Tobias Lilja

Delirium Portraits

by Zachary Houle

1 November 2011


Portrait of the Techno Artist as a Young Man

cover art

Tobias Lilja

Delirium Portraits

US: 27 Sep 2011
UK: 27 Sep 2011

If you ever wondered what Pantha du Prince would sound like if there was earnest singing over the material, then Tobias Lilja’s Delirium Portraits, his follow-up to 2007’s Time Is On My Side, is the album for you. Lilja is a Scandinavian producer and artist in his late twenties who crafts very minimalist, dark ambient techno like du Prince, but layers over it a very plain and white bread voice.  His singing, naturally, isn’t much to write home about, but his production skills are impressive.  He coaxes out a very clean—antiseptic even—brand of techno-pop that, at first blush, eschews convention and offers all sorts of sonic twists and turns thanks to the coats of sound that he gradually overlays on songs like “Spineless” and “North” with glockenspiel-like precision. However, the deeper you get into Delirium Portraits, the more conventional it becomes, sounding at times like what Depeche Mode might sound like if they made glitch pop.

Despite the ebb of the album’s turgid mid-section, Delirium Portraits works best in its most Spartan and sparse moments.  “Love Song” starts out with some icy minor-key piano chords being plucked, making it rub a little close to Radiohead’s recent “Codex”, before the song evolves into a series of bleeps and bloops that propel the song gently forward. Similarly, “Ellen’s Theme”, the shortest song at two and a half minutes on an album where the tracks frequently veer into the five and six minute range (and beyond), offers up more strikingly morose piano plucks making it seem like one of the instrumental passages on the Cure’s Seventeen Seconds. These two songs are moments of crystalline beauty, and they make one ache wishing that Lilja had more of these sullenly glorious segues up his sleeve. Delirium Portraits, thus, is a record where the parts are greater than the sum. It’s an intriguing listen if you can get past Lilja’s ordinary voice, which resembles U2’s Bono at times, and the fact that the bulk of the material is hardly innovative. “There’s nothing gothic about it,” sings Lilja at one point, but when the album peeks into the dark corners of the human psyche, Delirium Portraits is at its most honest, most revealing and most wonderful.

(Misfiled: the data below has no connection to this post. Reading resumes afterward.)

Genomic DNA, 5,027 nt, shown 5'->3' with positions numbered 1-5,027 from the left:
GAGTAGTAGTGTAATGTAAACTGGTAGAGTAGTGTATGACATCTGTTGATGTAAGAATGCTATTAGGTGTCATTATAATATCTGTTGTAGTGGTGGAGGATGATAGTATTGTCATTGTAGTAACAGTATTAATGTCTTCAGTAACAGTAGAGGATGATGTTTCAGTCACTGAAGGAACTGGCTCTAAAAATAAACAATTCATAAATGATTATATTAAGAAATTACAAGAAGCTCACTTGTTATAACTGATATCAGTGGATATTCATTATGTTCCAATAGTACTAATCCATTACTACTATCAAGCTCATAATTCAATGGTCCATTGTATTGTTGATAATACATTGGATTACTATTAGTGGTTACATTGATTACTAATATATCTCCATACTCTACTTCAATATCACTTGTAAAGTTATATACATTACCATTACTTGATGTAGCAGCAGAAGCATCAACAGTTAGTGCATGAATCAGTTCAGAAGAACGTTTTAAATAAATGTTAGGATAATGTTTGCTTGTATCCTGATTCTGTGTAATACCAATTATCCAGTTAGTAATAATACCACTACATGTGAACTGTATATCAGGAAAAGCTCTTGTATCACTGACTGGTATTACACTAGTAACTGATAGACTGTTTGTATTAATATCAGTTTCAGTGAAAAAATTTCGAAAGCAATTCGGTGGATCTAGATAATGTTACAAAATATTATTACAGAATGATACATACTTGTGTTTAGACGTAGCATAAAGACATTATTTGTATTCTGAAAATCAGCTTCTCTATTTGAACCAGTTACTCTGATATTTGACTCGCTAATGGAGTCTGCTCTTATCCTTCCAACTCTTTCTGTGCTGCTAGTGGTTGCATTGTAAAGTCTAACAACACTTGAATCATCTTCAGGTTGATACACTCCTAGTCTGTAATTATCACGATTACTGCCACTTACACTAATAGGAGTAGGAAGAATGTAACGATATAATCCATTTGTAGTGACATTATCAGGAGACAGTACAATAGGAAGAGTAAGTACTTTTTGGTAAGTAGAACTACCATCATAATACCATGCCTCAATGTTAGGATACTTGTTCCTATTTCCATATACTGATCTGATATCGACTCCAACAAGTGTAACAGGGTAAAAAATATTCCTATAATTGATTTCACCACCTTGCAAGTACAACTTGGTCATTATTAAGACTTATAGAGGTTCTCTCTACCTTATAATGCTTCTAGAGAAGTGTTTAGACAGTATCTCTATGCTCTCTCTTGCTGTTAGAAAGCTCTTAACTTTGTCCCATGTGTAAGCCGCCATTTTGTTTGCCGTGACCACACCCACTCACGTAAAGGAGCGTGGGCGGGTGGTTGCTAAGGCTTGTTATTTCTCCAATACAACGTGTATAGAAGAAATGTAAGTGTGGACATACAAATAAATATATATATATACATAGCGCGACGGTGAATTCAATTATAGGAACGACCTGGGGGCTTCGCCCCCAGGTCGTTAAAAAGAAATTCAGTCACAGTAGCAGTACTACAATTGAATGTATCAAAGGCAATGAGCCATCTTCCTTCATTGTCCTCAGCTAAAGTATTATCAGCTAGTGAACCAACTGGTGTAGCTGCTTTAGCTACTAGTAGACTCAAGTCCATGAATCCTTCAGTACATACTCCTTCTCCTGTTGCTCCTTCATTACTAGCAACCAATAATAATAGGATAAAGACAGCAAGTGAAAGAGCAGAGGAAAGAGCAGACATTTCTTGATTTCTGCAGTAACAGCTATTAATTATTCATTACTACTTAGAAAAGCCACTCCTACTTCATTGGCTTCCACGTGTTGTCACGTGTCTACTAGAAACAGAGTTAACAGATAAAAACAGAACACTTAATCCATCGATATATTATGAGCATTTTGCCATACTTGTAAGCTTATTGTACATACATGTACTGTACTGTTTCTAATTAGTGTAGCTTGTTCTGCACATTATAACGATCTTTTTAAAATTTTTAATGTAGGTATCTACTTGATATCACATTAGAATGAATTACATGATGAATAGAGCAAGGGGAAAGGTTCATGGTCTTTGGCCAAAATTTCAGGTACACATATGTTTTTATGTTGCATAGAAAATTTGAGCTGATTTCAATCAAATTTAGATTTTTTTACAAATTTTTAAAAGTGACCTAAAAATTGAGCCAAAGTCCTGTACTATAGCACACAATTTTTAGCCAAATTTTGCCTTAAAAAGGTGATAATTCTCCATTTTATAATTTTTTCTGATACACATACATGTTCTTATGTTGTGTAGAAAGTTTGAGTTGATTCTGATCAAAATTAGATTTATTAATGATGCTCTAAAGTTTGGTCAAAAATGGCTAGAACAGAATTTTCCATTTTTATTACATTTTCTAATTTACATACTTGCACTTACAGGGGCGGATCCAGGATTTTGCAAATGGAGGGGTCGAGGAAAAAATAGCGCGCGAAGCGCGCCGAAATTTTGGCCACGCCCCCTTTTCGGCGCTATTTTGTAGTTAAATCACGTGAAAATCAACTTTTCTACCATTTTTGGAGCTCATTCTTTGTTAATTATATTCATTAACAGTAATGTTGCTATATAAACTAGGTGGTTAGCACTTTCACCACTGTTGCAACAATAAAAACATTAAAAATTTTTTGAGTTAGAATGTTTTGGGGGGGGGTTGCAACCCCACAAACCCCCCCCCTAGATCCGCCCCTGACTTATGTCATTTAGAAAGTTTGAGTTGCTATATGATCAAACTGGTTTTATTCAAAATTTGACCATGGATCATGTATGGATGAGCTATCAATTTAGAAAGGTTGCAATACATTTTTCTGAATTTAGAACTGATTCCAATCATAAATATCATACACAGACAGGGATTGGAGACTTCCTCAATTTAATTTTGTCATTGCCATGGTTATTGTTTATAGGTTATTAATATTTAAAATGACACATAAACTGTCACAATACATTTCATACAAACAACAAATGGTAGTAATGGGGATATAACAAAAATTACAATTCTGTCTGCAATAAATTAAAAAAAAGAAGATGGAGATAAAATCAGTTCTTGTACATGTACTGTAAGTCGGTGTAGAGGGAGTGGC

Delirium Portraits


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